Hello there, GlitterAndBlood. It seems like you're having a really rough time with your recovery. It's awful that you have to feel this way, and I understand that you're both hurt and confused about not being able to escape from these feelings. I wish I had an easy solution for you, but I don't. I don't know how to make it any easier. But maybe I can at least attempt to answer your question.
This is a very difficult question to answer. There can be any number of reasons why recovery can be really hard for certain people. It could be that perhaps you do not have the resources you actually need in order to make progress. Some people don't have access to medications or mental health services they require. Some don't have the linds of social support networks or people they can trust and who understand them. Sometimes there's just too much hurt, and it needs to be felt and lived through and dealt with before you can move on. Or it could be something else. You may not even be able to recognize a need that is not being met, and therefore unable to even begin to tru and fill it.
Another thing that can make recovery extremely difficult has to do with neural plasticity. Your brain is a double edged sword: it is capable of learning and changing and adapting, but it also really likes to stick to what it knows. The human psyche tends to cling to solutions that have worked for it before or provided some relief. And when those solutions are self-harm, there is a natural tendency to continue to do so once the behavior has solidified itself. And it's not just behaviors: thoughts work that way as well, our outlooks and mindsets. If we think of ourselves a certain way or see the world a certain way, that can become habit, and very difficult to escape from even when our circumstances change. We are creatures of pattern, and established patterns are very difficult to break.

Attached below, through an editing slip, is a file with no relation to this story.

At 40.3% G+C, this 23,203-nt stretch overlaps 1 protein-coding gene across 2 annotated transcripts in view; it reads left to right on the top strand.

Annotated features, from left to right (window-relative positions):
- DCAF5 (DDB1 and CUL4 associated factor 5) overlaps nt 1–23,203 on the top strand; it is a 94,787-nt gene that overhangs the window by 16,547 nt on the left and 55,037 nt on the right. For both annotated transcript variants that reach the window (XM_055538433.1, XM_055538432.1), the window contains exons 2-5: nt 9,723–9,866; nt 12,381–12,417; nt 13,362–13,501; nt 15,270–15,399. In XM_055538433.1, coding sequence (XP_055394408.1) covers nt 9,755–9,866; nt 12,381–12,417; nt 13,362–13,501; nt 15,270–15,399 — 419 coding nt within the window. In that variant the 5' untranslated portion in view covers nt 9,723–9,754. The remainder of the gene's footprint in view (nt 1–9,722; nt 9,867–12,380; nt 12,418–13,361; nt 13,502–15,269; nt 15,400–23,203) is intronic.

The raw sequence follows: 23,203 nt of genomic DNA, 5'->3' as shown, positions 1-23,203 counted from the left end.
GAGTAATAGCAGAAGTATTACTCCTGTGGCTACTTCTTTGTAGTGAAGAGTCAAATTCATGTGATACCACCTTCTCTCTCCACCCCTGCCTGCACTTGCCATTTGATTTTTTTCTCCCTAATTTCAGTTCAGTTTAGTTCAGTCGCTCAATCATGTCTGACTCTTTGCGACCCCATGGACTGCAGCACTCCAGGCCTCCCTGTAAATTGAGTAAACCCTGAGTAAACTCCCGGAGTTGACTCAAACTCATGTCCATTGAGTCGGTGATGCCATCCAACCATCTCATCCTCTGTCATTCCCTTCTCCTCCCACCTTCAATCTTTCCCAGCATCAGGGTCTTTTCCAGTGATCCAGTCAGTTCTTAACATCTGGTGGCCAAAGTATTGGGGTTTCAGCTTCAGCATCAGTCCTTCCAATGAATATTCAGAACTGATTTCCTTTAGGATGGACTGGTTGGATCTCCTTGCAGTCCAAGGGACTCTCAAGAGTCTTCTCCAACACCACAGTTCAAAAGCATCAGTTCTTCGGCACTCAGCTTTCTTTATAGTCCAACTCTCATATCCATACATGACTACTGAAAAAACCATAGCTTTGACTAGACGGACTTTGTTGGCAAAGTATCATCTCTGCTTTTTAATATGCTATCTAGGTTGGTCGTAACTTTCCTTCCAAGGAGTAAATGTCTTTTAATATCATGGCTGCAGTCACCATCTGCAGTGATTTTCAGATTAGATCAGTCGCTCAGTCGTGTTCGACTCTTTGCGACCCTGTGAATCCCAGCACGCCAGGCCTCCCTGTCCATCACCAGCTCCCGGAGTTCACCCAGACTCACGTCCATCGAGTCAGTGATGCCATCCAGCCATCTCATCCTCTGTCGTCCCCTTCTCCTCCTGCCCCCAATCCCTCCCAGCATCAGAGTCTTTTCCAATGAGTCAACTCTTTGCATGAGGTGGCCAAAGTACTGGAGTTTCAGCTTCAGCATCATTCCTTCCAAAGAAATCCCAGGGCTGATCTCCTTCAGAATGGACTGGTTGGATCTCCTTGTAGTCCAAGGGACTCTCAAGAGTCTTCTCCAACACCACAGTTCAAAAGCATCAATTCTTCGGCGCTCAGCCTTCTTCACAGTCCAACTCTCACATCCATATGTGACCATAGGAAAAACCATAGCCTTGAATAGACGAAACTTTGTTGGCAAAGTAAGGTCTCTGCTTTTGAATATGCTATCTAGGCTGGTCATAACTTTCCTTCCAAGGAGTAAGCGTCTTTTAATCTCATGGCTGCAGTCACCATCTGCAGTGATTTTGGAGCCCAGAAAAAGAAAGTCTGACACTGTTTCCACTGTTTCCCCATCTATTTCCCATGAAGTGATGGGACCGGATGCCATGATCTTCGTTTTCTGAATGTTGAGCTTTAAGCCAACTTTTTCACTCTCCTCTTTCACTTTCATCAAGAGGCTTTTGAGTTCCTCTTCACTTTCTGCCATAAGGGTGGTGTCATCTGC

It is also possible that there is something else underlying it all. Many people with mental health struggles, whether consciously or otherwise, internalize this idea that their suffering is somehow their own fault. They feel broken, worthless, or selfish. Some hate themselves for struggling or hurting in the first place, or for not being able to handle things or recover or be 'normal'. This is extremely common, and extremely hurtful and devastating. I can't say for sure from where I sit, but it feels to me from what you said that you may be blaming yourself for still struggling and not being able to get better. Don't. You are a human person, experiencing pain that you don't know how to process, trying to dig yourself out of a hole that you don't know how to escape. No one should be blamed for drowning, least of all by their own self.
The most important thing to remember here is in the title of your own post. Recovery is hard. It is hard. And it's going to be harder for some than others. You can't blame or crucify yourself for struggling. You can only keep trying to hold on, finding little ways to try and get through it as best you can.
And if you have to hurt yourself to make it through sometimes, then maybe that's what you need right now. It isn't ideal, but it's worth acknowledging when it's something you really need at the time, accepting that, and trying not to blame yourself for it. There is a kindness that you can do for yourself in allowing yourself that, and recognizing that it doesn't make you a bad person, or a failure, or a broken human being. It just makes you a person who is suffering, caught in a pattern of response that helps you to feel better for a bit, because that's what your brain has to work with right now. Perhaps that one kindness can go a little way to helping you find a way through this.
And if that fails, you have this community here. None of these people will judge you for what you're going through, and we'll all do our best to provide you with what you need to address these feelings and maybe get to a place where you can feel a little more at peace. Whatever form that takes.